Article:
- Walter Novak
- Chef Andy Strizak's menu consists of whatever fresh ingredients he finds.
Well, no -- particularly if you're dining at Parker's New American Bistro in Ohio City, where chef de cuisine Andy Strizak lavishes each little naturally grown bean, bud, and berry with the same attention he gives ingredients further up the food chain.
For Strizak and his mentor, chef-restaurateur Parker Bosley, it's not nearly enough to simply pop a handful of industrial-strength veggies into a pot, then onto a plate. Parker's has long taken the lead in promoting locally grown foods, culled in season from a network of area farmers who have pledged to provide safe, natural meats and produce.
That devotion to regional, seasonal foodstuffs has made Parker's a prime destination for fans of fine dining, vegetarians and omnivores alike. In exchange, the bistro's small dinner menu always offers a full complement of meat-based meals, including entrées like roasted leg of lamb, sautéed organic pork loin, and all-natural beef liver from Knox County (northeast of Columbus). But veggie lovers are never snubbed: Look for such upscale offerings as crêpes stuffed with Killbuck Valley mushrooms or baked Capriole goat cheese on a bed of mixed spring lettuces.
The regular dinner menu, however, merely scratches the surface. For in-depth dining, the bistro presents monthly five-course vegetarian feasts. Parker's has hosted them for nearly two years, and local farmers have responded by making sure that something green is almost always in season. For the monthly menu, Strizak merely chooses whatever is freshest and most abundant at the North Union Farmers' Market, then offers it up for the very reasonable price of $35 per person. We signed up for the late May edition, when early season harvests mostly yielded asparagus, greens, and rhubarb, which Strizak finessed into dishes as diverse as peppery cream of cress soup, garnished with a pouf of fresh baby cress, and moist rhubarb pound cake, gilded with a tiny nimbus of real whipped cream.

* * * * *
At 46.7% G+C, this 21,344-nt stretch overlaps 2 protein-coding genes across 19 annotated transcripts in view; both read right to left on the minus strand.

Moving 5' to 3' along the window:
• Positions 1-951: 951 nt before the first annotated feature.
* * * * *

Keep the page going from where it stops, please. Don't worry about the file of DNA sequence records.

It's worth emphasizing that, while Strizak's elegant cuisine may be filled with healthful ingredients, it is far removed from the austere realm of health food. Eggs, cheeses, or a splash of cream are certainly not forbidden (thus making much of the menu unsuitable for vegans). And if, in the French culinary tradition, Strizak feels a bit of butter helps express the desired flavor notes, he doesn't hesitate to toss it in.
Without question, though, the combination of pristine ingredients and classical French technique yields dishes of surpassing flavor, with wholesomeness and purity to spare. Consider our starter: a seemingly simple dish of two spears of organic purple asparagus, intensively coddled in the kitchen before being served on a dollop of creamy beurre blanc, with a flourish of chopped chives. If springtime has a flavor, it was right there on that plate; in comparison, the Chilean-grown asparagus from the grocery store tastes like a mere shadow of real food.
Few restaurants bother to make their own yeast breads from scratch nowadays, but Parker's is the exception. Although it's not exclusive to the vegetarian dinners, the bistro's crisp-crusted and sturdy loaves serve as a reminder of why bread was once deemed "the staff of life"; dabbed with a bit of sweet Plugrá butter (a sleek European-style butter with a little less water and slightly higher butter-fat content), the rustic slabs are always a highlight of a meal.
While the asparagus dish channeled sunshine, a warm arugula salad, topped with roasted white potatoes and shards of melted Italian provolone, delivered darker, earthier, more aromatic essences. After the salad came a petite quiche, a mellow, golden confluence of fluffy eggs, a touch of cream, two types of heirloom spinach, and wild Wine Cap mushrooms in a dainty pastry shell.
Like everything else, the quiche seemed to quiver with honest flavor. Still, if we reported that the final course -- a trio of miniature desserts showcasing fresh rhubarb -- didn't steal our heart, we'd be lying. Besides the buttery pound cake (nearly as rich as bread pudding), the sweet thieves included a sharp, juicy rhubarb-ginger granita (shaved ice) and a bite-sized tart filled with almond cream, pastry cream, and a dab of stewed rhubarb on top. What a treat to find this bitter veggie so seductively transformed!
While Strizak handles kitchen duties, Bosley now spends most of his time in the fields, sourcing products, educating growers, and building his network of small, family-run farms. Strizak says the ability to trace the provenance of his ingredients is a large part of his inspiration. "When I consider the time and devotion that it took to grow these products," he says, "I can't help but treat them with the respect that they deserve."
That's a labor of love any food fan can endorse.